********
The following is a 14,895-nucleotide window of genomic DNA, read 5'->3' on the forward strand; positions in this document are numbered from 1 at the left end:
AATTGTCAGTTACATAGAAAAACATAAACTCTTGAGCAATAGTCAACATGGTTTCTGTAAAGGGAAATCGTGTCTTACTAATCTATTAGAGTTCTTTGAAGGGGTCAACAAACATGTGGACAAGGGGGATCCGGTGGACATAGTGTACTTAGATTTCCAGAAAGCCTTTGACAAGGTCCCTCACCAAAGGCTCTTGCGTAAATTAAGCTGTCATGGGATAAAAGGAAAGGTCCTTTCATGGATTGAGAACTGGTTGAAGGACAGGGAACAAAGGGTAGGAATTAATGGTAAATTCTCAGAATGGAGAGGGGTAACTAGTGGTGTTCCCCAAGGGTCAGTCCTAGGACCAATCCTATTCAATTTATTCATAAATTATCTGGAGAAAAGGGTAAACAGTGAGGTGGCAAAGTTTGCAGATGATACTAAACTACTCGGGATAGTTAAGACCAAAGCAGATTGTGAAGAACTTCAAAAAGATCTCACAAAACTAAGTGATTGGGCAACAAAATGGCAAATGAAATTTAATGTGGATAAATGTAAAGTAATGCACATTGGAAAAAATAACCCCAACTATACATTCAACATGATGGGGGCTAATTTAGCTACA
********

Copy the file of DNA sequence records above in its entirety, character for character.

The following is a 14,895-nucleotide window of genomic DNA, read 5'->3' on the forward strand; positions in this document are numbered from 1 at the left end:
AATTGTCAGTTACATAGAAAAACATAAACTCTTGAGCAATAGTCAACATGGTTTCTGTAAAGGGAAATCGTGTCTTACTAATCTATTAGAGTTCTTTGAAGGGGTCAACAAACATGTGGACAAGGGGGATCCGGTGGACATAGTGTACTTAGATTTCCAGAAAGCCTTTGACAAGGTCCCTCACCAAAGGCTCTTGCGTAAATTAAGCTGTCATGGGATAAAAGGAAAGGTCCTTTCATGGATTGAGAACTGGTTGAAGGACAGGGAACAAAGGGTAGGAATTAATGGTAAATTCTCAGAATGGAGAGGGGTAACTAGTGGTGTTCCCCAAGGGTCAGTCCTAGGACCAATCCTATTCAATTTATTCATAAATTATCTGGAGAAAAGGGTAAACAGTGAGGTGGCAAAGTTTGCAGATGATACTAAACTACTCGGGATAGTTAAGACCAAAGCAGATTGTGAAGAACTTCAAAAAGATCTCACAAAACTAAGTGATTGGGCAACAAAATGGCAAATGAAATTTAATGTGGATAAATGTAAAGTAATGCACATTGGAAAAAATAACCCCAACTATACATTCAACATGATGGGGGCTAATTTAGCTACA